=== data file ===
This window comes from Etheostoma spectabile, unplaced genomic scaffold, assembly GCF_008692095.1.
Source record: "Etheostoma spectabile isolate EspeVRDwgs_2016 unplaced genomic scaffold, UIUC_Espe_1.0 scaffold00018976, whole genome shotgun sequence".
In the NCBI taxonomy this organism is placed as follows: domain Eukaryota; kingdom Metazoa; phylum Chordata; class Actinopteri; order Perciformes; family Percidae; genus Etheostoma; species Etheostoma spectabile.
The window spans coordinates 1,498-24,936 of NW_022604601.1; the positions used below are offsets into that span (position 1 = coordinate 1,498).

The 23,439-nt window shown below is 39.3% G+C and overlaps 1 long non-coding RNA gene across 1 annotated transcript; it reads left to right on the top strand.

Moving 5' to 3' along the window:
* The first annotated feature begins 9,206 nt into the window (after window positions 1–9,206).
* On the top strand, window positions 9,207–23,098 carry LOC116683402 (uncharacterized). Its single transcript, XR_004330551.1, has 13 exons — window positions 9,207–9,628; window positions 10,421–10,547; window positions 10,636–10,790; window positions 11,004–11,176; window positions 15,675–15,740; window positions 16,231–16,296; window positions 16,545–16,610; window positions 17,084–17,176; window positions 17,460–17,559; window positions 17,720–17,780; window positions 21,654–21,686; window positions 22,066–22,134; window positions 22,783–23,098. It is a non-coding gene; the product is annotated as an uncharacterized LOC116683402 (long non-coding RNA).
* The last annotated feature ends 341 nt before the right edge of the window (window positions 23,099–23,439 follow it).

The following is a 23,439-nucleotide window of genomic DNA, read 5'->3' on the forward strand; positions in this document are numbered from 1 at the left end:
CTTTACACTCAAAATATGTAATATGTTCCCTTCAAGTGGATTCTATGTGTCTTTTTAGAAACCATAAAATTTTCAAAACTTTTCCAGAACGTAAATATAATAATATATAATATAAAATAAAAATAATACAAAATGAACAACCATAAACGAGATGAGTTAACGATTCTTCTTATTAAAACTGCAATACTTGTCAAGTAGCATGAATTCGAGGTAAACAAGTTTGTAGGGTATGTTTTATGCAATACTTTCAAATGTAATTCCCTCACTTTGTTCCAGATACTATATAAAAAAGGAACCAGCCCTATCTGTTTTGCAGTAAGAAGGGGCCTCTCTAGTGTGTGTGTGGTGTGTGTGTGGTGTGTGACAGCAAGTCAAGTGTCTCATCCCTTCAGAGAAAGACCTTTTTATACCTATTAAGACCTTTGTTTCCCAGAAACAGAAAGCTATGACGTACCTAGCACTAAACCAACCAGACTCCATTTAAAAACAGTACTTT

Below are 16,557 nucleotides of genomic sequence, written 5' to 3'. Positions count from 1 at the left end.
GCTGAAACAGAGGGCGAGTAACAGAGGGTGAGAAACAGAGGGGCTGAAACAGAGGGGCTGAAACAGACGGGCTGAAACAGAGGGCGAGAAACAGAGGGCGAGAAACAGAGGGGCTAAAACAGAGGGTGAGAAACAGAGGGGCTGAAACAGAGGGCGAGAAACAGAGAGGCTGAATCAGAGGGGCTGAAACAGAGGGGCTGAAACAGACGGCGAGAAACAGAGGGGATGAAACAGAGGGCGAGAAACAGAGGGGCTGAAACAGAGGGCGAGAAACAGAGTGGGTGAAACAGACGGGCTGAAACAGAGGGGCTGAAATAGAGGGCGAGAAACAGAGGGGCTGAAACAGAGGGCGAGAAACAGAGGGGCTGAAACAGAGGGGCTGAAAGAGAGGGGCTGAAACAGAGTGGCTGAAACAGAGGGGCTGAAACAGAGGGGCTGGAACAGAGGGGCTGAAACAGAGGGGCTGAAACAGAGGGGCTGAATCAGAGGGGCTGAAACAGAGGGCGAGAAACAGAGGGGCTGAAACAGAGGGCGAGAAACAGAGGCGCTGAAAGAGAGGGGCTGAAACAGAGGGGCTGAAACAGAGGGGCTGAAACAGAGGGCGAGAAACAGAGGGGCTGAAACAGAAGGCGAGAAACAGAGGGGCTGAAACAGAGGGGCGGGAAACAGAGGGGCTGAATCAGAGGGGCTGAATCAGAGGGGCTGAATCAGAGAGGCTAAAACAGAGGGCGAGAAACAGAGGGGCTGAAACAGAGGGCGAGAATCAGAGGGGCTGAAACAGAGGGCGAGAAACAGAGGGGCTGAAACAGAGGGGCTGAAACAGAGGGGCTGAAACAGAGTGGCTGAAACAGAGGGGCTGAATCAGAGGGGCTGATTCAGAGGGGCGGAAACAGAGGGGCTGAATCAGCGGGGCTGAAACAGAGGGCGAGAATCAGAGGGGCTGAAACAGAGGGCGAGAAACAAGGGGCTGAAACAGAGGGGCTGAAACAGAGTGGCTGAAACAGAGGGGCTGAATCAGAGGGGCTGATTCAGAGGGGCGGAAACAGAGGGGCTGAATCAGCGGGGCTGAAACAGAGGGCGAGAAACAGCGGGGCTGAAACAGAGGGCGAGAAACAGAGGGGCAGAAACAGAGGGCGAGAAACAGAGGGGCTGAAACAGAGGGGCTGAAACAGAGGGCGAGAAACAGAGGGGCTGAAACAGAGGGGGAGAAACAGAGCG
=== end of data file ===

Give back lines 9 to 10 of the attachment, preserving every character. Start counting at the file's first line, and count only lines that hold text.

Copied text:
* The last annotated feature ends 341 nt before the right edge of the window (window positions 23,099–23,439 follow it).

The following is a 23,439-nucleotide window of genomic DNA, read 5'->3' on the forward strand; positions in this document are numbered from 1 at the left end: